Massive head starts

Since I can’t comment on daringfireball (heck, that’s half the reason for this blog existing…):

History is on Microsoft’s side here—we know what happened the last time Apple had a massive head start.

(Gizmodo or Engadget gushing over Windows Phone 7 Series inevitable victory over the iPhone.)

Not to be a smug dick here, but wasn’t the last time Apple had a massive head start over Microsoft the iPod? Speaking of which, no word on whether Windows Mobile 7 phones will support PlaysForSure.

(Gruber’s response)

To which, I’d like to add—and to what “massive head start” was the first “smug dick” referring? Apple’s dominance of the PC industry? Never happened. Not even the Apple II in its heyday dominated its market. Perhaps its vice-like grip on the Enterprise? Oh no, wait, that was IBM—Microsoft’s partner. Apple’s entry into the home computer industry? Microsoft was founded in 1975, Apple in 1976.

  • Neal

    I would imagine he meant the head start Apple had in GUI OS development in the mid 80s. But as Gruber has already written, that analogy is not relavent at all. Microsoft leveraged their monopoly in the PC OS market with DOS to push Windows. They don’t have that same advantage in the Mobile market.

  • If, as you suggest, he’s referring to Apple’s lead in GUI OS development, then Microsoft never caught up (although they greatly narrowed the gap, to be sure), so that seems unlikely. It seems quite clear that the supposed lead was in [imagined] market share, not technical — or other — virtues.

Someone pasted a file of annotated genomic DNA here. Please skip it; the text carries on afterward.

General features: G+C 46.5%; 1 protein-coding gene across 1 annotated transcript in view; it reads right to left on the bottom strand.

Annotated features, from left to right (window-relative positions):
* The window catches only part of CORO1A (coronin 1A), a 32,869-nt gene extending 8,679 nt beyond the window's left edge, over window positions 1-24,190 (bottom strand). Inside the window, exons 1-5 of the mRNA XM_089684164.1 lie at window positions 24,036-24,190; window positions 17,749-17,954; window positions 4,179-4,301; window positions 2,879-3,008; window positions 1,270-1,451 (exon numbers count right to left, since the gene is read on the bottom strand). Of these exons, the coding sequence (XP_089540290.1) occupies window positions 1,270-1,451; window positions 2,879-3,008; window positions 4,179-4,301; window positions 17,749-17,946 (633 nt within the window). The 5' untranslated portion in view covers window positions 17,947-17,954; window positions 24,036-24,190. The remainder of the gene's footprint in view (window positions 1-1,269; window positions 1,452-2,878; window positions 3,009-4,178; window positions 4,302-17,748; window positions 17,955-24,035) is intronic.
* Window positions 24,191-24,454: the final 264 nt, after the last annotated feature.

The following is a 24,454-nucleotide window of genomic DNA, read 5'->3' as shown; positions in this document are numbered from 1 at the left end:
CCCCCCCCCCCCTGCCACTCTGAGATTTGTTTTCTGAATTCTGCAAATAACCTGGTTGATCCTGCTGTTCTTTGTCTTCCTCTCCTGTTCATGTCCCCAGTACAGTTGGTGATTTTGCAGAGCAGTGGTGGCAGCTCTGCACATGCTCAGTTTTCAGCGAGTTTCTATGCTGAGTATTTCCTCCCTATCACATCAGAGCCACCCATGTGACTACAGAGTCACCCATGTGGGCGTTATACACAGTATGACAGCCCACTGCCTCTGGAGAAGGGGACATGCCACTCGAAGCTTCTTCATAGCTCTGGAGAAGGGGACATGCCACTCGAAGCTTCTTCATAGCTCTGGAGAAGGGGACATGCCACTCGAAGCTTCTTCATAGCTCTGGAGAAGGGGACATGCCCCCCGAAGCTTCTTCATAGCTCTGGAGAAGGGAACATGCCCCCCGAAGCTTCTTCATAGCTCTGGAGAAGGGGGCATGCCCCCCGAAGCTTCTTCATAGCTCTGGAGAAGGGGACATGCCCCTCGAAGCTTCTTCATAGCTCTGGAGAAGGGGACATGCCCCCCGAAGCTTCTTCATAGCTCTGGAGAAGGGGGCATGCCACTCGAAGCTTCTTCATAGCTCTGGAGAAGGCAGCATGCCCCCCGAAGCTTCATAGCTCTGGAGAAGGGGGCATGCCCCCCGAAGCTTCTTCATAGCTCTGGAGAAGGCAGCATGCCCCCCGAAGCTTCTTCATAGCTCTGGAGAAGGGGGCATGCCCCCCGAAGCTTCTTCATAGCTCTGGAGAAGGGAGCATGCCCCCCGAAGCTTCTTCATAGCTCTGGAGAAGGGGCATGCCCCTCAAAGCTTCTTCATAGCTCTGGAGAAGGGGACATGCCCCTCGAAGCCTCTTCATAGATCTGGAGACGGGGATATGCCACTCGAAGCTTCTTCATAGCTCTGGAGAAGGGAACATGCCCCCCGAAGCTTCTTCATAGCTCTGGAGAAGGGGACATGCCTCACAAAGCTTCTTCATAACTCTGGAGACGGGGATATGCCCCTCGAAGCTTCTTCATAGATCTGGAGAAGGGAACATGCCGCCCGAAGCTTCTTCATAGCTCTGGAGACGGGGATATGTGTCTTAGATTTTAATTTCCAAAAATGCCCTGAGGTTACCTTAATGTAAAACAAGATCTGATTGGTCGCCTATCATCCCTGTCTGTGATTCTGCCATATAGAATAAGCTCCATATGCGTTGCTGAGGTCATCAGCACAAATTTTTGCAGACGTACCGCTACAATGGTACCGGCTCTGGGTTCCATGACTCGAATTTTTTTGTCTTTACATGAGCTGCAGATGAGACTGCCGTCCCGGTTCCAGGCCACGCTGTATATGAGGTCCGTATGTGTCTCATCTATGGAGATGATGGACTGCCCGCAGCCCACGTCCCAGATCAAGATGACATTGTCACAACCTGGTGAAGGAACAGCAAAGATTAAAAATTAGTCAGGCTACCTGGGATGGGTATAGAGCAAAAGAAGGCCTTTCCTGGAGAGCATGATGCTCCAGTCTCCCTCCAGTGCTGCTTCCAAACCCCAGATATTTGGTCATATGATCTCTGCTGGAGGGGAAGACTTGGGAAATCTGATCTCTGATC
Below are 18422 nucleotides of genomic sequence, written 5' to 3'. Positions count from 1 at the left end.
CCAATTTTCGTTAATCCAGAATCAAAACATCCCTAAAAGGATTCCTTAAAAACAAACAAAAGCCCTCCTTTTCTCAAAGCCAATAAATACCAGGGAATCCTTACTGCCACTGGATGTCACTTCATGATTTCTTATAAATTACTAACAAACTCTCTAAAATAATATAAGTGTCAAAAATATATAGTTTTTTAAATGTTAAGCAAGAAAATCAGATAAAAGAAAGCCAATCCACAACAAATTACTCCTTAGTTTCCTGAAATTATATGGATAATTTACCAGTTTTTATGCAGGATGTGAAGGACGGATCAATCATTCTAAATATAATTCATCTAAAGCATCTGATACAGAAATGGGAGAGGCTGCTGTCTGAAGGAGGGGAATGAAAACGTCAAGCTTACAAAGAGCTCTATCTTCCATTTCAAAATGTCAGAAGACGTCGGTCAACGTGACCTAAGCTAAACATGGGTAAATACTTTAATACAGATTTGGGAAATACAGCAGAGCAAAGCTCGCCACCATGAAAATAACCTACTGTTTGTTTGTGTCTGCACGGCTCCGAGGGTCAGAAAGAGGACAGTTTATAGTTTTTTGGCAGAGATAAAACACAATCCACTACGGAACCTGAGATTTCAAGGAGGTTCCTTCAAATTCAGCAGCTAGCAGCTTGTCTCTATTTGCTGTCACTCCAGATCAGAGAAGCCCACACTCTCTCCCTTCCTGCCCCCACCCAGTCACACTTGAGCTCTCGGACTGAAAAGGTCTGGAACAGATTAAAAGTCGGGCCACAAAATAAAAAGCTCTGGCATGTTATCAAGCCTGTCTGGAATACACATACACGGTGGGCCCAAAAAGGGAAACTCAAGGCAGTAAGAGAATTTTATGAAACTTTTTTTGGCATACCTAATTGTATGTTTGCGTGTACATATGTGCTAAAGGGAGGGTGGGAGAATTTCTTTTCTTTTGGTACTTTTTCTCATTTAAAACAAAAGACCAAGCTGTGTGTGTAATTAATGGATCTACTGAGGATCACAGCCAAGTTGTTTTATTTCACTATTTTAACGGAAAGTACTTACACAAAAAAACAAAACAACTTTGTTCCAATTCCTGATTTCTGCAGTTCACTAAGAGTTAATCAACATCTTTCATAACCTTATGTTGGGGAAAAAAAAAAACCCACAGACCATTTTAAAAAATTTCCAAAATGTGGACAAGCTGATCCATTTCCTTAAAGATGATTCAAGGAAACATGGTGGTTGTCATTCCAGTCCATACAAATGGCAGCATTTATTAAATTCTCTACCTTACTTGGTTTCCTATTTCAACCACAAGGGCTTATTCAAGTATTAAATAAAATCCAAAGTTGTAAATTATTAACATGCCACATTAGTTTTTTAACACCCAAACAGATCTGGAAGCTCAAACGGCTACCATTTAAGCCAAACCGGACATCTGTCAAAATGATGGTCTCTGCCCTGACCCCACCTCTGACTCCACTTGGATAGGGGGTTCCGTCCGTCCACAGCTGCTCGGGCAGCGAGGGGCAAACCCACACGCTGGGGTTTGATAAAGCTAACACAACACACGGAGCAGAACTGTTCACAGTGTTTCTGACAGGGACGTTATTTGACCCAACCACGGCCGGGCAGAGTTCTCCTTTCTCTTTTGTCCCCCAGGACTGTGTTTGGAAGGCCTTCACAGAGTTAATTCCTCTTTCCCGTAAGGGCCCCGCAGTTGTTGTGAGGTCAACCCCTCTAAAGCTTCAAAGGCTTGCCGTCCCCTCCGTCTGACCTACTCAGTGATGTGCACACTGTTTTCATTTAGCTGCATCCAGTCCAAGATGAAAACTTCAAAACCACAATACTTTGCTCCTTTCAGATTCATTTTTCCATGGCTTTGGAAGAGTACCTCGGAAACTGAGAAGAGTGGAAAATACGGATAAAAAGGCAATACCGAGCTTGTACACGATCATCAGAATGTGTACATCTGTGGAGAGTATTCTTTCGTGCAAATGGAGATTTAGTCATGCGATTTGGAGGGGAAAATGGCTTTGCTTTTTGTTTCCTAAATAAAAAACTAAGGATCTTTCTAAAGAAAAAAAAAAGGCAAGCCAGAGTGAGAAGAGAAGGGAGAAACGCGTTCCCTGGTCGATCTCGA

• Neal

    Possibly, but I don’t think it’s all that clear. Most tech pundits believed MS caught up to Apple in OS design with Windows 95. Apple users know that’s not true, that’s the general perception. So when pundits refer to the mythical head start, some mean market share while others mean technical advantage, but never specify which because in their minds it’s obvious. Both are wrong, and we can both agree the writer is showing his ignorance here.

  • Neal: fair enough. Most tech pundits are wrong most of the time, after all — and we certainly can’t expect Gizmodo/Engadget to be any less wrong any less often. My take on the Windows Phone 7 Series launch gushing vs. iPad dissing is that it’s going to be very funny in retrospect.